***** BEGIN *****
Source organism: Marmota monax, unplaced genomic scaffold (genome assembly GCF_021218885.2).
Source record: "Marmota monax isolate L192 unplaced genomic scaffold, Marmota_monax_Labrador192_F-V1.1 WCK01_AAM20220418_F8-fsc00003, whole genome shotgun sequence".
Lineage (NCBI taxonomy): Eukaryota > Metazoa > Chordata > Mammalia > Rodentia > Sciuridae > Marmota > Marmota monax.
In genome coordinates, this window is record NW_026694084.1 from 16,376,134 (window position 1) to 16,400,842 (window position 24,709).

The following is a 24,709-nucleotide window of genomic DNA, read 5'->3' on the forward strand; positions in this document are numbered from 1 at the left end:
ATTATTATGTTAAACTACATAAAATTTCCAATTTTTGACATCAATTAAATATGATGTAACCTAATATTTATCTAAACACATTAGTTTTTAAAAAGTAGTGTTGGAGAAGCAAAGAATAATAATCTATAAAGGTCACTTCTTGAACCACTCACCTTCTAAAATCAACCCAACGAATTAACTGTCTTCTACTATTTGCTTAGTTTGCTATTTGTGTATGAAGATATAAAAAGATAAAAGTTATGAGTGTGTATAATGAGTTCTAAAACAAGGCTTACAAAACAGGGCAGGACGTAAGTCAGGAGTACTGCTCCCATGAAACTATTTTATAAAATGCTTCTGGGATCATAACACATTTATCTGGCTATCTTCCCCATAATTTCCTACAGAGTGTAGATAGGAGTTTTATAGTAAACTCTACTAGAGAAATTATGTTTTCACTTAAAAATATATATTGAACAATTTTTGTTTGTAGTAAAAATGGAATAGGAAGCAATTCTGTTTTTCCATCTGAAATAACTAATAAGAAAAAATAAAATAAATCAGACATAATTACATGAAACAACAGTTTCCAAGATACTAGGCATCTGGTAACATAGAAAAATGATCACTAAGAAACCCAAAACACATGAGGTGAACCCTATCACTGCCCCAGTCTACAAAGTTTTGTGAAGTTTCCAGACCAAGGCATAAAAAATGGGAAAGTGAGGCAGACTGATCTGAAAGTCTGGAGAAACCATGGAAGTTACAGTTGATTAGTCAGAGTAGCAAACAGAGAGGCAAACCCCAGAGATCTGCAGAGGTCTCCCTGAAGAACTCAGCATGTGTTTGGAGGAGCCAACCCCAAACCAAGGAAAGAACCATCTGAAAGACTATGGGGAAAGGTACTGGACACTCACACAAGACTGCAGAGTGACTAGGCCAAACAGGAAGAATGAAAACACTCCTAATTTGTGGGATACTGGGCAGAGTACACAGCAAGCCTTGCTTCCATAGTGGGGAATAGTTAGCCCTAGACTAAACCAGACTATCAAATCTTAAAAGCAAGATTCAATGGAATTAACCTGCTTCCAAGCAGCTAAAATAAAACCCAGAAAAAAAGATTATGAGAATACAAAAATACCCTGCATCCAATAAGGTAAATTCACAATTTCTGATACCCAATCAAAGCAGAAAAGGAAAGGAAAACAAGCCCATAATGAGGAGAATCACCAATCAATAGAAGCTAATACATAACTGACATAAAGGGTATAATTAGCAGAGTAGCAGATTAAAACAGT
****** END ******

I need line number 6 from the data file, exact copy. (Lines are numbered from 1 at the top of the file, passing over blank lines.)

ATTATTATGTTAAACTACATAAAATTTCCAATTTTTGACATCAATTAAATATGATGTAACCTAATATTTATCTAAACACATTAGTTTTTAAAAAGTAGTGTTGGAGAAGCAAAGAATAATAATCTATAAAGGTCACTTCTTGAACCACTCACCTTCTAAAATCAACCCAACGAATTAACTGTCTTCTACTATTTGCTTAGTTTGCTATTTGTGTATGAAGATATAAAAAGATAAAAGTTATGAGTGTGTATAATGAGTTCTAAAACAAGGCTTACAAAACAGGGCAGGACGTAAGTCAGGAGTACTGCTCCCATGAAACTATTTTATAAAATGCTTCTGGGATCATAACACATTTATCTGGCTATCTTCCCCATAATTTCCTACAGAGTGTAGATAGGAGTTTTATAGTAAACTCTACTAGAGAAATTATGTTTTCACTTAAAAATATATATTGAACAATTTTTGTTTGTAGTAAAAATGGAATAGGAAGCAATTCTGTTTTTCCATCTGAAATAACTAATAAGAAAAAATAAAATAAATCAGACATAATTACATGAAACAACAGTTTCCAAGATACTAGGCATCTGGTAACATAGAAAAATGATCACTAAGAAACCCAAAACACATGAGGTGAACCCTATCACTGCCCCAGTCTACAAAGTTTTGTGAAGTTTCCAGACCAAGGCATAAAAAATGGGAAAGTGAGGCAGACTGATCTGAAAGTCTGGAGAAACCATGGAAGTTACAGTTGATTAGTCAGAGTAGCAAACAGAGAGGCAAACCCCAGAGATCTGCAGAGGTCTCCCTGAAGAACTCAGCATGTGTTTGGAGGAGCCAACCCCAAACCAAGGAAAGAACCATCTGAAAGACTATGGGGAAAGGTACTGGACACTCACACAAGACTGCAGAGTGACTAGGCCAAACAGGAAGAATGAAAACACTCCTAATTTGTGGGATACTGGGCAGAGTACACAGCAAGCCTTGCTTCCATAGTGGGGAATAGTTAGCCCTAGACTAAACCAGACTATCAAATCTTAAAAGCAAGATTCAATGGAATTAACCTGCTTCCAAGCAGCTAAAATAAAACCCAGAAAAAAAGATTATGAGAATACAAAAATACCCTGCATCCAATAAGGTAAATTCACAATTTCTGATACCCAATCAAAGCAGAAAAGGAAAGGAAAACAAGCCCATAATGAGGAGAATCACCAATCAATAGAAGCTAATACATAACTGACATAAAGGGTATAATTAGCAGAGTAGCAGATTAAAACAGT